Androstenedione up-regulation of endometrial aromatase expression via local conversion to estrogen: Potential relevance to the pathogenesis of endometriosis

Orhan Bukulmez, Daniel B. Hardy, Bruce R. Carr, Richard J. Auchus, Tannaz Toloubeydokhti, R. Ann Word, Carole R. Mendelson

Research output: Contribution to journalArticlepeer-review

36 Scopus citations


Context: Up-regulation of aromatase expression in endometrial cells disseminated into the peritoneal cavity may enhance their survival via local estrogen synthesis, which may lead to endometriosis. The factors that mediate induction of aromatase in the endometrium are not well defined, but increased expression of steroidogenic factor (SF)-1 may play a role. Objective: The objective of the study was to determine whether androstenedione (A4), the predominant sex steroid in peritoneal fluid, regulates endometrial aromatase expression. Design: This was a cell/tissue culture study. Setting: The study was conducted at an academic center. Methods: Quantitative real-time PCR, HPLC, and chromatin immunoprecipitation were used in this study. Results: Treatment of cultured human endometrial explants and stromal cells with A4 (10 nM) significantly up-regulated expression of aromatase mRNA transcripts containing exon IIa at their 5′-ends. In endometrial stromal cells and the human endometrial surface epithelial (HES) cell line, induction of aromatase mRNA by A4 was associated with increased expression of SF-1. In HES cells, tritiated A4 was metabolized to estradiol, testosterone (T), dihydrotestosterone, and androstanediol. Both estradiol and T, but not nonaromatizable androgens, up-regulated aromatase and SF-1 mRNA in HES cells. Chromatin immunoprecipitation revealed that A4 enhanced recruitment of SF-1 to its response element (-136 bp) upstream of CYP19 exon IIa. This, together with the findings that both estrogen receptor antagonist, ICI 182,780, and aromatase inhibitor, fadrozole, suppressed A4 and T induction of aromatase and SF-1 mRNA, indicates that the inductive effects of A4 and T are mediated by their conversion to estrogens. Conclusions: Exposure of endometrial cells to A4 may enhance CYP19 gene expression through its aromatization to estrogens.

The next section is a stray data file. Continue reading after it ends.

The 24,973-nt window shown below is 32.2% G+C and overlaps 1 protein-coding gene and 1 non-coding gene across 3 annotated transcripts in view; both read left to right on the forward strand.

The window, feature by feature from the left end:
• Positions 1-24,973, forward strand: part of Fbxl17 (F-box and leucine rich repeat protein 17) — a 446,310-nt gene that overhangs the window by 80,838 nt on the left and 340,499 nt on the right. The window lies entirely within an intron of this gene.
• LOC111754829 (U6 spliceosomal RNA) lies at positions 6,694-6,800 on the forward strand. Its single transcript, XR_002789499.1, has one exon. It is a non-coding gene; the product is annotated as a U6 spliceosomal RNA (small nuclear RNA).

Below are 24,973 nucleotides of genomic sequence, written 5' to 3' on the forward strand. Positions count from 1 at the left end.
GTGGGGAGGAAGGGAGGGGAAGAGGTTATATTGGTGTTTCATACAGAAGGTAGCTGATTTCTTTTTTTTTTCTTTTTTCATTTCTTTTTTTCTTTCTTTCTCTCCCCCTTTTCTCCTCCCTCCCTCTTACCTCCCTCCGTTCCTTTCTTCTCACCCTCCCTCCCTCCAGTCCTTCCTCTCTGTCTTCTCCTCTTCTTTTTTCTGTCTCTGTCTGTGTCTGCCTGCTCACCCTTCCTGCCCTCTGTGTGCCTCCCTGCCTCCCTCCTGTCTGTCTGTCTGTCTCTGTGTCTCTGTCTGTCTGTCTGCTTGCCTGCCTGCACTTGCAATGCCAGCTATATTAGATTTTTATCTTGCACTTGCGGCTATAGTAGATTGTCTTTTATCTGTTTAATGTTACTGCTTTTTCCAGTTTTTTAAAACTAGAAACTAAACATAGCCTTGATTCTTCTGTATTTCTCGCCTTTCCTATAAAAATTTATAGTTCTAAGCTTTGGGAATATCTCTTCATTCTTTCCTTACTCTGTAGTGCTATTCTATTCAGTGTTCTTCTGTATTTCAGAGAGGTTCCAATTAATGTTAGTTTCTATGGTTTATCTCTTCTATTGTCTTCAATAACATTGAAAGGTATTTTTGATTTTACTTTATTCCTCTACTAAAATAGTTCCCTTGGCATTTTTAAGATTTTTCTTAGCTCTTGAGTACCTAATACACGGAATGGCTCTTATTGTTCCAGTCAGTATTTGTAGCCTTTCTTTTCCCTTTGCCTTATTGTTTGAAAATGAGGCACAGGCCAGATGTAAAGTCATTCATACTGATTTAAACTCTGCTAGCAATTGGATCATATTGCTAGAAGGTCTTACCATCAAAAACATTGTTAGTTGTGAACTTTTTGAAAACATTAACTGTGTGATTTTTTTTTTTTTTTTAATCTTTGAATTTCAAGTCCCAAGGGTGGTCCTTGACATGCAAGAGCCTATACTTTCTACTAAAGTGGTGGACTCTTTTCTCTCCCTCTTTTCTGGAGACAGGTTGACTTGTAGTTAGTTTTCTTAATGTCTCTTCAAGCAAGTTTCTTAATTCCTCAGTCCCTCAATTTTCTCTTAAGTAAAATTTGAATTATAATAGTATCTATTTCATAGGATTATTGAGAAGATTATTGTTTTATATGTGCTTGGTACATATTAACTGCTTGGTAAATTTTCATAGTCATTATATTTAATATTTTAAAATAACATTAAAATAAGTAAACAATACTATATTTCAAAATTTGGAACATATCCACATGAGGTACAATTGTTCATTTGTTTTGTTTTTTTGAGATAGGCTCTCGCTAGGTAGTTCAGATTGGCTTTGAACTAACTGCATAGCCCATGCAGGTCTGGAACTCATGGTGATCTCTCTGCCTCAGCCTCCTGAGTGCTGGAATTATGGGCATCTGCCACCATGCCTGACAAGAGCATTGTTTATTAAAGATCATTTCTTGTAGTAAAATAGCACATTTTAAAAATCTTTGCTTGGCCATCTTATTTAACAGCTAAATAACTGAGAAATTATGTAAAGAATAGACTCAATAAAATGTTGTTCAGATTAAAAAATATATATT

Original languageEnglish (US)
Pages (from-to)3471-3477
Number of pages7
JournalJournal of Clinical Endocrinology and Metabolism
Issue number9
StatePublished - Sep 2008

ASJC Scopus subject areas

  • Endocrinology, Diabetes and Metabolism
  • Biochemistry
  • Endocrinology
  • Clinical Biochemistry
  • Biochemistry, medical


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